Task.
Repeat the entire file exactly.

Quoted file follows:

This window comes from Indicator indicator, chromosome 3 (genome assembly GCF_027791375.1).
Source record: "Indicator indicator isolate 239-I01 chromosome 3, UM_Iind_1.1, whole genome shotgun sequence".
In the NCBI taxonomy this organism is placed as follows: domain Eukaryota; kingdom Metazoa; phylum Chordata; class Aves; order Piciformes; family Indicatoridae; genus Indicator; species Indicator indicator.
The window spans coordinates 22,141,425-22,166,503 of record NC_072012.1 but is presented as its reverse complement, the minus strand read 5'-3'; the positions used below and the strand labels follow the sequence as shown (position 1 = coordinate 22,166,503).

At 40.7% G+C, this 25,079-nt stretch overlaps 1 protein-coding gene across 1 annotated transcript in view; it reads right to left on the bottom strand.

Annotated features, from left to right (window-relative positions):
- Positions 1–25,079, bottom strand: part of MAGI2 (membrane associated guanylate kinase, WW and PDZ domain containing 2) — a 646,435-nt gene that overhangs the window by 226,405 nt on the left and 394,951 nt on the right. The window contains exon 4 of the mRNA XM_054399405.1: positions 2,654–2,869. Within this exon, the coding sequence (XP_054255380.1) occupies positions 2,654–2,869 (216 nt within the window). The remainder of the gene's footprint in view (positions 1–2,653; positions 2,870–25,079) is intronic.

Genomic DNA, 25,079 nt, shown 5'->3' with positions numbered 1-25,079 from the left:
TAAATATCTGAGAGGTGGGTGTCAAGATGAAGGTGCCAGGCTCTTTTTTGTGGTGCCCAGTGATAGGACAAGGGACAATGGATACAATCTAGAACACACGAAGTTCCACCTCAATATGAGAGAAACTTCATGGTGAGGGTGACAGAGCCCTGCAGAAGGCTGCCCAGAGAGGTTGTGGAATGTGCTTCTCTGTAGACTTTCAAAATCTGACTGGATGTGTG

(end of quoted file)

This window comes from Indicator indicator, chromosome 3 (genome assembly GCF_027791375.1).
Source record: "Indicator indicator isolate 239-I01 chromosome 3, UM_Iind_1.1, whole genome shotgun sequence".
In the NCBI taxonomy this organism is placed as follows: domain Eukaryota; kingdom Metazoa; phylum Chordata; class Aves; order Piciformes; family Indicatoridae; genus Indicator; species Indicator indicator.
The window spans coordinates 22,141,425-22,166,503 of record NC_072012.1 but is presented as its reverse complement, the minus strand read 5'-3'; the positions used below and the strand labels follow the sequence as shown (position 1 = coordinate 22,166,503).

At 40.7% G+C, this 25,079-nt stretch overlaps 1 protein-coding gene across 1 annotated transcript in view; it reads right to left on the bottom strand.

Annotated features, from left to right (window-relative positions):
- Positions 1–25,079, bottom strand: part of MAGI2 (membrane associated guanylate kinase, WW and PDZ domain containing 2) — a 646,435-nt gene that overhangs the window by 226,405 nt on the left and 394,951 nt on the right. The window contains exon 4 of the mRNA XM_054399405.1: positions 2,654–2,869. Within this exon, the coding sequence (XP_054255380.1) occupies positions 2,654–2,869 (216 nt within the window). The remainder of the gene's footprint in view (positions 1–2,653; positions 2,870–25,079) is intronic.

Genomic DNA, 25,079 nt, shown 5'->3' with positions numbered 1-25,079 from the left:
TAAATATCTGAGAGGTGGGTGTCAAGATGAAGGTGCCAGGCTCTTTTTTGTGGTGCCCAGTGATAGGACAAGGGACAATGGATACAATCTAGAACACACGAAGTTCCACCTCAATATGAGAGAAACTTCATGGTGAGGGTGACAGAGCCCTGCAGAAGGCTGCCCAGAGAGGTTGTGGAATGTGCTTCTCTGTAGACTTTCAAAATCTGACTGGATGTGTG